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'Scotty' Of Star Trek Has Ashes 'Beamed' Into Space

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'Scotty' Of Star Trek Has Ashes 'Beamed' Into Space

Space

'Scotty' Of Star Trek Has Ashes 'Beamed' Into Space

'Scotty' Of Star Trek Has Ashes 'Beamed' Into Space

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  • <iframe src="https://www.npr.org/player/embed/153308654/153308627" width="100%" height="290" frameborder="0" scrolling="no" title="NPR embedded audio player">
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Audie Cornish and Robert Siegel note that the ashes of some celebrities' were launched on the SpaceX Falcon rocket on Tuesday. They include those of James "Scotty" Doohan of Star Trek and astronaut Gordon Cooper.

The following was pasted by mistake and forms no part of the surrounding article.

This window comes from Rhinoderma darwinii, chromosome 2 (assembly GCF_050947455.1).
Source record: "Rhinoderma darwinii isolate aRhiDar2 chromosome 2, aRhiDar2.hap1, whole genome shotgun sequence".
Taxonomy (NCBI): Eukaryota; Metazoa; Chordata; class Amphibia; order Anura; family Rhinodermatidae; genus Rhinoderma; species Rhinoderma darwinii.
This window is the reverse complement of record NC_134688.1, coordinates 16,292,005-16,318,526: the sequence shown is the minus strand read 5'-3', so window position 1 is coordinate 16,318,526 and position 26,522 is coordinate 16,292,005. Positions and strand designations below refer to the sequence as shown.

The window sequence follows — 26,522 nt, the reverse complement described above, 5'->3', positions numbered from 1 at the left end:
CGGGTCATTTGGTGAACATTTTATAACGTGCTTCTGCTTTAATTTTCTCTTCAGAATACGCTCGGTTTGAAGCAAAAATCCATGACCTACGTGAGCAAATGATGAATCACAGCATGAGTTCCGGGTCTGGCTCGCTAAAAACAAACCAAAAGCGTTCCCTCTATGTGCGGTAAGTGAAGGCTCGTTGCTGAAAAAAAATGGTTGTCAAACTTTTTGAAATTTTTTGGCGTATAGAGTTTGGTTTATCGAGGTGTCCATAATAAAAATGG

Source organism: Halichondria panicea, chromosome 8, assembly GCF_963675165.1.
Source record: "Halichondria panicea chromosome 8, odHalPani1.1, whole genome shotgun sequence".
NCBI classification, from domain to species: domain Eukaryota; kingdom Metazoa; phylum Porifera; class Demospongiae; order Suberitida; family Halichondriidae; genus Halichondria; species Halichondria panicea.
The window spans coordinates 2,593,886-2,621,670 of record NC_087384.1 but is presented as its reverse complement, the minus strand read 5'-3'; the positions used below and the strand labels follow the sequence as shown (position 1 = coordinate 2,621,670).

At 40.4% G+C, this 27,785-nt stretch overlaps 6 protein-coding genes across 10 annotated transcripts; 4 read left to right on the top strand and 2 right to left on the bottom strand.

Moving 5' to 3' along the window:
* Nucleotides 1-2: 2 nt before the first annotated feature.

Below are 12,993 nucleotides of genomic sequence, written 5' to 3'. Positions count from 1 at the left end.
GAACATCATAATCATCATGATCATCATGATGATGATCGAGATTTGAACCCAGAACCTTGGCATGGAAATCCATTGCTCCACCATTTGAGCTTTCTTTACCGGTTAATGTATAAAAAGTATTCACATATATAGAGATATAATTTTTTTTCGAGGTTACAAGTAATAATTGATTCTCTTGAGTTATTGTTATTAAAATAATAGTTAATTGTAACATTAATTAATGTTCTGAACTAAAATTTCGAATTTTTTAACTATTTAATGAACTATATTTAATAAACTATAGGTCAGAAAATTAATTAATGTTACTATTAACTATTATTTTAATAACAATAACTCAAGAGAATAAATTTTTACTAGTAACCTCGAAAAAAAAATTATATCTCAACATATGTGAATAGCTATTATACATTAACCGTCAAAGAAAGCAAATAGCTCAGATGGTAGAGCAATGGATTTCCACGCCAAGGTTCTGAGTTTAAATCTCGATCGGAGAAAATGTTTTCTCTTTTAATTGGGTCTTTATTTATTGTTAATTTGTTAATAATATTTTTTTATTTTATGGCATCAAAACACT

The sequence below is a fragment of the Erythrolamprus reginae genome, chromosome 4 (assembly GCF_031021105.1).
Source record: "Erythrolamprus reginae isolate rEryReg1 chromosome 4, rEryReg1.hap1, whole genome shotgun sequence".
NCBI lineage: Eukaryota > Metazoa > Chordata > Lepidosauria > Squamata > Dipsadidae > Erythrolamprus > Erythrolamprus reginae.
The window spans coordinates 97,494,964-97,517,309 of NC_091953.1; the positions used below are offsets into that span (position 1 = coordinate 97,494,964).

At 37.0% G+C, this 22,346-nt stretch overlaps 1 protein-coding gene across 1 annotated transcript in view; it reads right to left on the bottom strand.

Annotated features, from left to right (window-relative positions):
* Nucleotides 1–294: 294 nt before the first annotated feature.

AUDIE CORNISH, HOST:

One final note on the SpaceX launch: It's carrying some precious cargo. In addition to much-needed supplies for the space station, it also has the ashes of 308 people, including...

(SOUNDBITE OF TV SHOW, "STAR TREK")

JAMES DOOHAN: (as Scotty) Our shields will hold for a few passes, but without the matter/anti-matter reactor, we've no chance.

ROBERT SIEGEL, HOST:

That's actor James Doohan, who played chief engineer Scotty on the original "Star Trek" TV series. He's in good company. Along with him, the ashes of real-life Mercury astronaut Gordon Cooper.

CORNISH: Also aboard are the remains of Brady Kane, who died last year in a skydiving accident in Colorado.

SIEGEL: And Francis McShane of New York, who died of heart attack. His friends pooled their money to get his ashes aboard.

CORNISH: The ashes are kept in a canister that separates from the main capsule. If everything works out, it will orbit the Earth, then vaporize as it reenters the atmosphere.

SIEGEL: SpaceX teamed up with an outfit called Celestis to provide this service. The individual price tag for its so-called Earth orbit memorial service: $3,000.

(SOUNDBITE OF COMMERCIAL)

UNIDENTIFIED WOMAN: Now Celestis, Incorporated makes it possible to honor the dream and memory of your departed loved one with a final journey into celestial infinity.

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